Day 60, programming, museum, cleanout

Overnight I thought of some ways my living cost estimate could have gone so wrong. One, I had the taxes at 1/2, forgetting there’s another $1K payment to make (tomorrow!). I had not included TV and internet in the utilities, another $2K+ per year. Also it had not occurred to me to think about how our monthly bill on the main credit card is always over $1K, so we pay out at least $12K-$15K per year just via that route. Of course that includes almost all food, but it does not include the gardener, taxes, or utilities, which are paid directly via the bank bill-pay app. But the simplest approach was just to realize that our expenses had matched our income for years and years, so our income was a very good ballpark estimate of our cost of living. And that number is in the same ballpark as the monthly fee at many ILFs.

Tuesday, 1/29/2019

Walked to the Y, did my round, walked back. Did computer work: running virtual Windows and Linux machines to package my game for Windows 7, Ubuntu, and Mac. Here are the executables. The source is here. Tomorrow I’ll think of where to post to invite people to try it.

Decided to go visit the Hiller Aviation Museum. Spent a couple of hours there. I was nearly the only visitor so could play with a couple of simulators freely. In one, you are supposed to land a Boeing 737 at SFO. I was disappointed to find if I increased throttle and raised the nose, I couldn’t just fly around the Bay Area ad lib; the simulator got funny and stopped.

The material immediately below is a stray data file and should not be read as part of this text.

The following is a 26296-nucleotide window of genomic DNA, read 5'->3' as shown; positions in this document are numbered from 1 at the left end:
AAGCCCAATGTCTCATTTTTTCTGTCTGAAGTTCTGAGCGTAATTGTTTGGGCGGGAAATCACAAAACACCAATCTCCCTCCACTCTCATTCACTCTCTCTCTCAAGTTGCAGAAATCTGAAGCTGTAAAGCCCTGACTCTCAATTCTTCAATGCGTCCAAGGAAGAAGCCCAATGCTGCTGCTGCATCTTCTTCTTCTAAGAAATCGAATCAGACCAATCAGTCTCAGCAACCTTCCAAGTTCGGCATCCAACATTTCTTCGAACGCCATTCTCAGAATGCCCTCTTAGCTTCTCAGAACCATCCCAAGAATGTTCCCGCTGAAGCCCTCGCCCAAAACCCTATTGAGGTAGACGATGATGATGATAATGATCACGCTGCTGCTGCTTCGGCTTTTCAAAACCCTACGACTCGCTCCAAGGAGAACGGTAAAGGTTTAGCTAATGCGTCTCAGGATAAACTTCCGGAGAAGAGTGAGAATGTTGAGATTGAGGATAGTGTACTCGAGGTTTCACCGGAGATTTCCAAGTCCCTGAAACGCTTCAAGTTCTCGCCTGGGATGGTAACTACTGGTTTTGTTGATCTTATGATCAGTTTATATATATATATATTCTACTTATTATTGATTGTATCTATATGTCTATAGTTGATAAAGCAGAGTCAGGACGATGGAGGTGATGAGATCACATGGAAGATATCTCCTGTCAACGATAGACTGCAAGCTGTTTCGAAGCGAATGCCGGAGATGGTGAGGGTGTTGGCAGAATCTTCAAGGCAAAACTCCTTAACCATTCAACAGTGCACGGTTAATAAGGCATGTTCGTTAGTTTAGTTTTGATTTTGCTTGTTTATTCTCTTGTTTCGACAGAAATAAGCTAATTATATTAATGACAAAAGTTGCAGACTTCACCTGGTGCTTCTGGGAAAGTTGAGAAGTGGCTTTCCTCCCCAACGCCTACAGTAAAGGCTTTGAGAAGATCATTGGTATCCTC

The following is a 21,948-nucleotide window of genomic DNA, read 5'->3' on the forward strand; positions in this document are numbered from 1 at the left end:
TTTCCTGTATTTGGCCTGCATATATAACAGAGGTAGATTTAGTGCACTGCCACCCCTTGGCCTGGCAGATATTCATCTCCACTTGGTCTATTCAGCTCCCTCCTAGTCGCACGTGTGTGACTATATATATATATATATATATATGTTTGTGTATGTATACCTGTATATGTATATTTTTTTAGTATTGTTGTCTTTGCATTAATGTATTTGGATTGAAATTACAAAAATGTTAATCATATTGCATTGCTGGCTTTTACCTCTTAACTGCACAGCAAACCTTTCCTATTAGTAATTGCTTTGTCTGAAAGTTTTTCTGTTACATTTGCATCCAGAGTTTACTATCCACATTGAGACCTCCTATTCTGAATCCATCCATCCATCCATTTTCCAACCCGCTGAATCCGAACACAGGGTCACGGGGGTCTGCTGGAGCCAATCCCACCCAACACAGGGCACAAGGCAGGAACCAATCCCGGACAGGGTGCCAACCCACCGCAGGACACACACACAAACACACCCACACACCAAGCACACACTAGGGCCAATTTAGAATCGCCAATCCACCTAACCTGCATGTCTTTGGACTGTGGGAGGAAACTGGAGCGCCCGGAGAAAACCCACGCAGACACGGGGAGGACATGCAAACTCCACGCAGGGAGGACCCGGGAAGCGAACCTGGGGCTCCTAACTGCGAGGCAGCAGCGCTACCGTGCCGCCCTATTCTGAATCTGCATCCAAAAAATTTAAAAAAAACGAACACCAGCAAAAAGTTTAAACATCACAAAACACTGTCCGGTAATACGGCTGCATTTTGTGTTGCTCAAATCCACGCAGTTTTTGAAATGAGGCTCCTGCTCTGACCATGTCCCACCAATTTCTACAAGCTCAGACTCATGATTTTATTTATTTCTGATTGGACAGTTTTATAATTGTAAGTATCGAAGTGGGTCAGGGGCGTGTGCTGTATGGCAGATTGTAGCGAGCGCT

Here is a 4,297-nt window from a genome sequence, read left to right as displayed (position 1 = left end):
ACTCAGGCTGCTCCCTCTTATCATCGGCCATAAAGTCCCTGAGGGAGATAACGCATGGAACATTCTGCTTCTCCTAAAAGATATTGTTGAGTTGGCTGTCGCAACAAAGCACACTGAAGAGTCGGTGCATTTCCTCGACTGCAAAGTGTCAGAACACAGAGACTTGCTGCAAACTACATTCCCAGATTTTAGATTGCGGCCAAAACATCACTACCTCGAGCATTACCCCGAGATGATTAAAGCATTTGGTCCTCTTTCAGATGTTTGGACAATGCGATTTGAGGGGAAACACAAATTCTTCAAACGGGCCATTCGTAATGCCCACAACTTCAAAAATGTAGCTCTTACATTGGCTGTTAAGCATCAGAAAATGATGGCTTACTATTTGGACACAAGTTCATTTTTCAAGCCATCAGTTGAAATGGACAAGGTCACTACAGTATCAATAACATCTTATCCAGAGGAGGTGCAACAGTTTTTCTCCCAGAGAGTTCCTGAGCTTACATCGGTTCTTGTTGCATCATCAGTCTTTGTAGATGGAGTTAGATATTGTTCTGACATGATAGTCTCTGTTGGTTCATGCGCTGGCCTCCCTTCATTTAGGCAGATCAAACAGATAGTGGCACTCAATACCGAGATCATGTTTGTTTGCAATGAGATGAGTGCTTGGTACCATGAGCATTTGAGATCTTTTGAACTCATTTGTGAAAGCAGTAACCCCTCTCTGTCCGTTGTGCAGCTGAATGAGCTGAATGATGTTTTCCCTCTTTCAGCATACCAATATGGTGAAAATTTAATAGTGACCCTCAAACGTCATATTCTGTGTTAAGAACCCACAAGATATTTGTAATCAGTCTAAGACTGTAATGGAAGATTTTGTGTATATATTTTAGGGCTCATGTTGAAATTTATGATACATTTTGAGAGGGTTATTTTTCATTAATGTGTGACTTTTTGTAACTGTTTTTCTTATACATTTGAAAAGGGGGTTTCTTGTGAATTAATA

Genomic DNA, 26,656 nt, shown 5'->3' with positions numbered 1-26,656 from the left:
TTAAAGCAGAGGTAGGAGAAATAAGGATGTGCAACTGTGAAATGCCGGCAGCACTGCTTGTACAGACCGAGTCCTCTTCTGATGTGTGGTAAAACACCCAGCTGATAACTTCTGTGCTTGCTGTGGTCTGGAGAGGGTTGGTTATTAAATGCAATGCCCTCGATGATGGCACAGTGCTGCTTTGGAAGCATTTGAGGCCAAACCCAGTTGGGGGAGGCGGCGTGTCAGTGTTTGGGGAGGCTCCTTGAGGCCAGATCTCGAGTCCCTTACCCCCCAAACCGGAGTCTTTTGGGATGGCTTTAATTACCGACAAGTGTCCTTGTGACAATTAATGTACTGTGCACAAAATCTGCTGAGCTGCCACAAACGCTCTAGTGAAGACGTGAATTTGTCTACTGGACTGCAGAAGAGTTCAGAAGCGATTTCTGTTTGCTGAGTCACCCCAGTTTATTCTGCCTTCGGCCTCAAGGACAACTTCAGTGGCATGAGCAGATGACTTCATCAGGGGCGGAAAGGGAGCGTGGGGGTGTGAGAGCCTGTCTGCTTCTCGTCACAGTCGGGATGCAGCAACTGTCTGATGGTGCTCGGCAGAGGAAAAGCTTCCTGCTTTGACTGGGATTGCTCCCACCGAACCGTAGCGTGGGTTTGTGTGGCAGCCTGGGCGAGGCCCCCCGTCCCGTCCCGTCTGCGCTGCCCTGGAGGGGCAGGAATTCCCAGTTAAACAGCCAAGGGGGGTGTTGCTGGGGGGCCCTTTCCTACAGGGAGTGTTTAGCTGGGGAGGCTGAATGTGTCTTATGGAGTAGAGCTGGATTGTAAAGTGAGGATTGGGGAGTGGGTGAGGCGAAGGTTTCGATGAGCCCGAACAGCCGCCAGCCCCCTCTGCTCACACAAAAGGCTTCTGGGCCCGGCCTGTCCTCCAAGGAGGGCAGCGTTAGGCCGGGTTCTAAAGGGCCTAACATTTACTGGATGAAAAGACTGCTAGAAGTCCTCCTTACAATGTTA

Two days ago on impulse I stopped at an “estate sale” sign on my way home. Browsed around a house where, I learned, nine siblings were trying to clear out the house their late mother had lived in and they’d all grown up in. There was stuff, stuff, stuff. Someday in the not too distant future I will have to clear this house out, and I won’t have the help of any siblings.

So on arrival back home, with this in mind I stepped into what we called the APR closet. (Because it is the closet that opens off the APR, i.e. the room whose purpose we could never settle on, so it was the all-purpose room or APR.) This is a closet I’ve been dreading because there is so much stuff there I need to decide what to do with. There are family memorabilia that I’m sure other relatives would want (heck, things I want: high school annual?) (On the other hand, Seriously? What is the possible point of keeping a high school annual that is fifty-fucking-nine years old? A good fraction of the Bethel High School graduating class of 1960 are dead, and the rest wouldn’t remember my name, nor I theirs without a program.) Memorabilia aside, there is a lot of stuff that is trash and needs to go.

Nerds that we were, we kept reference material — maps, brochures, guides — from every trip we took. After the trip, we’d used the material to organize the 35mm slide show for a trip. Then Marian would neatly (of course) organize it in folders by region. Here’s about 2/3 of them:

img_3593

The only justification for this was that we might go back there someday, and we wouldn’t have to scrounge for maps and info. The only folders that ever got used that way were the first four. We often went back to Washington or Oregon, and could go into the APR closet and dig out a useful map before each trip.